If demand charges come into play the cost story is *much* more complicated.
 

mociaf9

Active Member
Oct 18, 2018
3,217
6,714
CA
For higher usage DCFC sites with limited numbers of chargers (e.g. locations with only 1 or 2 stations), a time component during charging makes some sense, even if it isn't necessarily the most equitable solution to car owners. The goal being to encourage people not to stay attached to "high power" stations when they could be getting equivalent service from L2 charging. Basically, it's a way to keep people from needlessly hogging a limited resource. And it addresses opportunity costs for the charging station owner/operator if they are doing a lot of low powered charging because cars with limited charging capabilities are using the station a lot and thereby preventing charging from cars with higher charging capability. But at low usage locations or places with lots of extra charging slots, these issues aren't so relevant.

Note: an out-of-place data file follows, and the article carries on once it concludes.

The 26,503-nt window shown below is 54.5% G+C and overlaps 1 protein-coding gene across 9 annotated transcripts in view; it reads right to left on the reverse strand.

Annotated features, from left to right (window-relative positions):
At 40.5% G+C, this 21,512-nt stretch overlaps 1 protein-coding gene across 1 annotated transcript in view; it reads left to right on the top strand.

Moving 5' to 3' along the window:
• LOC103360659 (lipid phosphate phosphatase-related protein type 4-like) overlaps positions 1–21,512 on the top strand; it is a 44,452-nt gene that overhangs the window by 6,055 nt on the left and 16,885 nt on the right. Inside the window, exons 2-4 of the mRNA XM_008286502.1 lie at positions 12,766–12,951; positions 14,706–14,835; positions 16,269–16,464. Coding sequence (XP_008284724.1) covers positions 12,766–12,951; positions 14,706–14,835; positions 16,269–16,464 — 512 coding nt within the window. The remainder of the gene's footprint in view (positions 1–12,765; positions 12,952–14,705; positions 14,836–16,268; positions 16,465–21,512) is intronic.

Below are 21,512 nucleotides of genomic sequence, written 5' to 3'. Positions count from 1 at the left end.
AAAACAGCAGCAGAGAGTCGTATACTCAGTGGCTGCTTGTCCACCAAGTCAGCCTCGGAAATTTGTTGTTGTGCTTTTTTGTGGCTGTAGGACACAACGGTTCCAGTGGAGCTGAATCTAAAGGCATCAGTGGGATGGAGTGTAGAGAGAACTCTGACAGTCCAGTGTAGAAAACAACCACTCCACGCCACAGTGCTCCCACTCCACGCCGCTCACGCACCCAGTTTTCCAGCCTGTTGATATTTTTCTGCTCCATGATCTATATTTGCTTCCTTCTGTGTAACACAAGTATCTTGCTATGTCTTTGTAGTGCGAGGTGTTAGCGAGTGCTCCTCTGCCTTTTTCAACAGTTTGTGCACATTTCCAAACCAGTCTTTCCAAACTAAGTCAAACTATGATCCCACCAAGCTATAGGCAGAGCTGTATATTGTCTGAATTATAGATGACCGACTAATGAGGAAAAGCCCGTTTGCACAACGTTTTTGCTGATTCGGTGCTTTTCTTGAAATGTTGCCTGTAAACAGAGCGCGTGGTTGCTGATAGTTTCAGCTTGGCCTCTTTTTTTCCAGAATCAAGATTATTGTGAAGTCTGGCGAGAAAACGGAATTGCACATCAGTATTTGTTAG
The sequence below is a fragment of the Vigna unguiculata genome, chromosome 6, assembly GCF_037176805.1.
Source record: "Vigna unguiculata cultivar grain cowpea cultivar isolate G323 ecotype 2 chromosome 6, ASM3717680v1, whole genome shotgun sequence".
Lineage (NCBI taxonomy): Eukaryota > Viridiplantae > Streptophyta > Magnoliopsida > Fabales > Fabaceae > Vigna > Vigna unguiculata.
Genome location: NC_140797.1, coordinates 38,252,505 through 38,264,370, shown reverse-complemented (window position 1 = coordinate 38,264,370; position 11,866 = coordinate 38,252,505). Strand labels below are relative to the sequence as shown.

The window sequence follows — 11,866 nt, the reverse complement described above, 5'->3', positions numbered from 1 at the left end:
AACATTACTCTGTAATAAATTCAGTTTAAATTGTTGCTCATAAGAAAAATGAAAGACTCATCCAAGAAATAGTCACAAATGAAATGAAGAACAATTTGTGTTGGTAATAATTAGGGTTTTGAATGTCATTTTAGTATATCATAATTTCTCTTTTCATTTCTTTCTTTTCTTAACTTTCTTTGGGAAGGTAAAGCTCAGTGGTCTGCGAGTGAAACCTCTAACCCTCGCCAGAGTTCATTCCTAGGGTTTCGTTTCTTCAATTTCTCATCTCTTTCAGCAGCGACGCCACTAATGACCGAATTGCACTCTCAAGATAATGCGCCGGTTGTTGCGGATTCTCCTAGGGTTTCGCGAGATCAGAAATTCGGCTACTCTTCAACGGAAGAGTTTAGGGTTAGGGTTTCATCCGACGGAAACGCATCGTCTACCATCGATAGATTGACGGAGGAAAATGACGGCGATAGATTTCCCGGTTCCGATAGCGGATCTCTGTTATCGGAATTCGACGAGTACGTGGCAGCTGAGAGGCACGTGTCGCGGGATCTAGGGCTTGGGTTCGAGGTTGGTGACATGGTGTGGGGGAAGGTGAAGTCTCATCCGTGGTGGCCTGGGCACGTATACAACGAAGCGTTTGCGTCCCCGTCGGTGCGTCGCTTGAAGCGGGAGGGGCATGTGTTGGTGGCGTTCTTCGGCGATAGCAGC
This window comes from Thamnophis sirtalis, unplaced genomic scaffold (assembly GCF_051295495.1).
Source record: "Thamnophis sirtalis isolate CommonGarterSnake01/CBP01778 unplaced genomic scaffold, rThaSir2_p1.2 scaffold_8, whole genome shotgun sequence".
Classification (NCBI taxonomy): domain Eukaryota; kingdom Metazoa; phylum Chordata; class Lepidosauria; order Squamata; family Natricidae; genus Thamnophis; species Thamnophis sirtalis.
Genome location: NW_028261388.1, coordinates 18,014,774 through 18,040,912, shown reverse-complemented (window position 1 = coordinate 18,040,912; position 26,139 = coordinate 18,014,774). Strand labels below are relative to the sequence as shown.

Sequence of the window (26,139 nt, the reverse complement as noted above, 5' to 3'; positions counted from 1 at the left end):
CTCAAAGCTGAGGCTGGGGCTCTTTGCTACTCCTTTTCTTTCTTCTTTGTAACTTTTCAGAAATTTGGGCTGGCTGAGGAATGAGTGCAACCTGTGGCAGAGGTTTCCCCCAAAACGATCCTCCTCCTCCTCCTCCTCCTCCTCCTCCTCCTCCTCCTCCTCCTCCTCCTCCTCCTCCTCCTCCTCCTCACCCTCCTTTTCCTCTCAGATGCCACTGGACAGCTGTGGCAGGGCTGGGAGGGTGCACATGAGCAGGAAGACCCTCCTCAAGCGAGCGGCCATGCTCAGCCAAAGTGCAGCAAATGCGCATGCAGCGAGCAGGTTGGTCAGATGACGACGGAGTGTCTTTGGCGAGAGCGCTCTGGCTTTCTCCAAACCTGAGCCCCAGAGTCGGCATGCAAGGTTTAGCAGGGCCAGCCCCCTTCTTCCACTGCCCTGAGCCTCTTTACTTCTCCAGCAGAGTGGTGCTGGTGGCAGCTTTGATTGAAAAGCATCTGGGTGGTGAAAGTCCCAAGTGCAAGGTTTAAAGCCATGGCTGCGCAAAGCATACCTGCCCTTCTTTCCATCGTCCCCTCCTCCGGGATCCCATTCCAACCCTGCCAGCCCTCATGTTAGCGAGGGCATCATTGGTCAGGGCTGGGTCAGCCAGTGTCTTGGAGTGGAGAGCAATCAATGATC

SageBrush

REJECT Fascism
May 7, 2015
13,271
18,036
New Mexico
For higher usage DCFC sites with limited numbers of chargers (e.g. locations with only 1 or 2 stations), a time component during charging makes some sense, even if it isn't necessarily the most equitable solution to car owners. The goal being to encourage people not to stay attached to "high power" stations when they could be getting equivalent service from L2 charging. Basically, it's a way to keep people from needlessly hogging a limited resource. And it addresses opportunity costs for the charging station owner/operator if they are doing a lot of low powered charging because cars with limited charging capabilities are using the station a lot and thereby preventing charging from cars with higher charging capability. But at low usage locations or places with lots of extra charging slots, these issues aren't so relevant.